Angadipuram is an important railway station on the Nilambur – Shoranur Railway Line. There are 6 pair of trains running in the Shornur - Nilambur section via Angadipuram. (4 trains from Nilambur to Shoranur and one each to Ernakulam and Palakkad). Angadipuram is the nearest railway station of the district capital city, Malapuram (17 km).one train Rajya Rani Express between Trivandrum and Nilambur Road, is running daily.


Angadippuram village is a predominantly Muslim populated area. Hindus exist in comparatively smaller numbers. So the culture of the locality is based upon Muslim traditions. Duff Muttu, Kolkali and Aravanamuttu are common folk arts of this locality. There are many libraries attached to mosques giving a rich source of Islamic studies. Most of the books are written in Arabi-Malayalam, which is a version of the Malayalam language written in Arabic script. People gather in mosques for the evening prayer and continue to sit there after the prayers discussing social and cultural issues. Business and family issues are also sorted out during these evening meetings. The Hindu minority of this area keeps their rich traditions by celebrating various festivals in their temples. Hindu rituals are done here with a regular devotion like other parts of Kerala.[3]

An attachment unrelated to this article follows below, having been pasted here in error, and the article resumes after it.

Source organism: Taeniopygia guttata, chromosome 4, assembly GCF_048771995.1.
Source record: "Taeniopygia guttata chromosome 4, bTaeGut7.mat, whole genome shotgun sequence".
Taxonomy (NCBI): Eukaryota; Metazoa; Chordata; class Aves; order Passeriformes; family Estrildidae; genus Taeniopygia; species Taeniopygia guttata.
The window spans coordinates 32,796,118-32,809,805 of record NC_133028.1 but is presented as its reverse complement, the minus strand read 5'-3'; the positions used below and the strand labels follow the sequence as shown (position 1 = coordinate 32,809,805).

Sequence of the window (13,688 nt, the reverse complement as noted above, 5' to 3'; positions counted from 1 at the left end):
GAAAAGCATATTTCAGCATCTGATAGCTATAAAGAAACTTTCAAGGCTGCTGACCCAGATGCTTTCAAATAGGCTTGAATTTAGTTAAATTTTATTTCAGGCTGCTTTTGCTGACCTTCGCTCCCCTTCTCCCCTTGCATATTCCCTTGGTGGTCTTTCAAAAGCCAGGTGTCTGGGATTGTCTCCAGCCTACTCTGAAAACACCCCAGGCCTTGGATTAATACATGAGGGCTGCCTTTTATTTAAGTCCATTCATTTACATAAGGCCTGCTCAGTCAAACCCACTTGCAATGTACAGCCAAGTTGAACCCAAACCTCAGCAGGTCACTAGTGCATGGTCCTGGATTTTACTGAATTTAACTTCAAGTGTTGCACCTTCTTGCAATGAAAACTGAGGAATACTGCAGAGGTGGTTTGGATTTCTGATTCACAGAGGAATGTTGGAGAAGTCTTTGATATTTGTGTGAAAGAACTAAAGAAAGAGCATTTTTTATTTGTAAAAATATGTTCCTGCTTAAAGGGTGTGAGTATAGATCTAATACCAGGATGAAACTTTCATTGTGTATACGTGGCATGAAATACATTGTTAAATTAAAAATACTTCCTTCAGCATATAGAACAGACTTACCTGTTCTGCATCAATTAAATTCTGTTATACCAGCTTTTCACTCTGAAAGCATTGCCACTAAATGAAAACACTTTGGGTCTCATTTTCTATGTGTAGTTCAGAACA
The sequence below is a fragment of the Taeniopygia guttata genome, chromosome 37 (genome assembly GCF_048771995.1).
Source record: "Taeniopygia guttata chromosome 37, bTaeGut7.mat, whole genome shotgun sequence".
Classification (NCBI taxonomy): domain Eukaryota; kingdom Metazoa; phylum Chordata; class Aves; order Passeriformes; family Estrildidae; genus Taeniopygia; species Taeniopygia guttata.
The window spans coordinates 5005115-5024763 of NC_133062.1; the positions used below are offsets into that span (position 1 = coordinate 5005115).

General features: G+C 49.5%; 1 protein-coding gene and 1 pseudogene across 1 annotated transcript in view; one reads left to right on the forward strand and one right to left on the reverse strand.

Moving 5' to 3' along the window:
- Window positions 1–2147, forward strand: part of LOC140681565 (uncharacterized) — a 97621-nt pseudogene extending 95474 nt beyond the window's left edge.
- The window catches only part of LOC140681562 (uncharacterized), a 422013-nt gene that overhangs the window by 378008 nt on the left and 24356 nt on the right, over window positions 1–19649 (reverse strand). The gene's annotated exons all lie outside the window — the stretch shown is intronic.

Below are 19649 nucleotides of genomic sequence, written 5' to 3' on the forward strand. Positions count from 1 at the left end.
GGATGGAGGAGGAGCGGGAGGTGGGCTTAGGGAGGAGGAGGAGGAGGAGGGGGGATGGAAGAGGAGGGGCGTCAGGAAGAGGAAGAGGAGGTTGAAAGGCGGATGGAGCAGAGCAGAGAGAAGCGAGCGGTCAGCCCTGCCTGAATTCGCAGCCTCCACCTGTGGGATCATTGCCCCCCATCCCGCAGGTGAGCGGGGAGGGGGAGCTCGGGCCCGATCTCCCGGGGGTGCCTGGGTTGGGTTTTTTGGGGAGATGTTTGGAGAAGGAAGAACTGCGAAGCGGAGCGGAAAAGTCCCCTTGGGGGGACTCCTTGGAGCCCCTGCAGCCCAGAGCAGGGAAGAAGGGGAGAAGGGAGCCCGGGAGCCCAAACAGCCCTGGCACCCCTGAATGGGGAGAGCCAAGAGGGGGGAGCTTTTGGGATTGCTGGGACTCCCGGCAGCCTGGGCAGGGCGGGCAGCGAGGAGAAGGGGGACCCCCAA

Image galleryEdit

See alsoEdit


  1. ^ "Malapurram Tourist Attractions - Pilgrimage Centers". Archived from the original on 6 September 2006. Retrieved 13 October 2006.
  2. ^ a b c "". Archived from the original on 16 March 2012. Retrieved 19 July 2016.
  3. ^ "Archived copy". Archived from the original on 1 April 2016. Retrieved 14 July 2016.CS1 maint: archived copy as title (link)

External linksEdit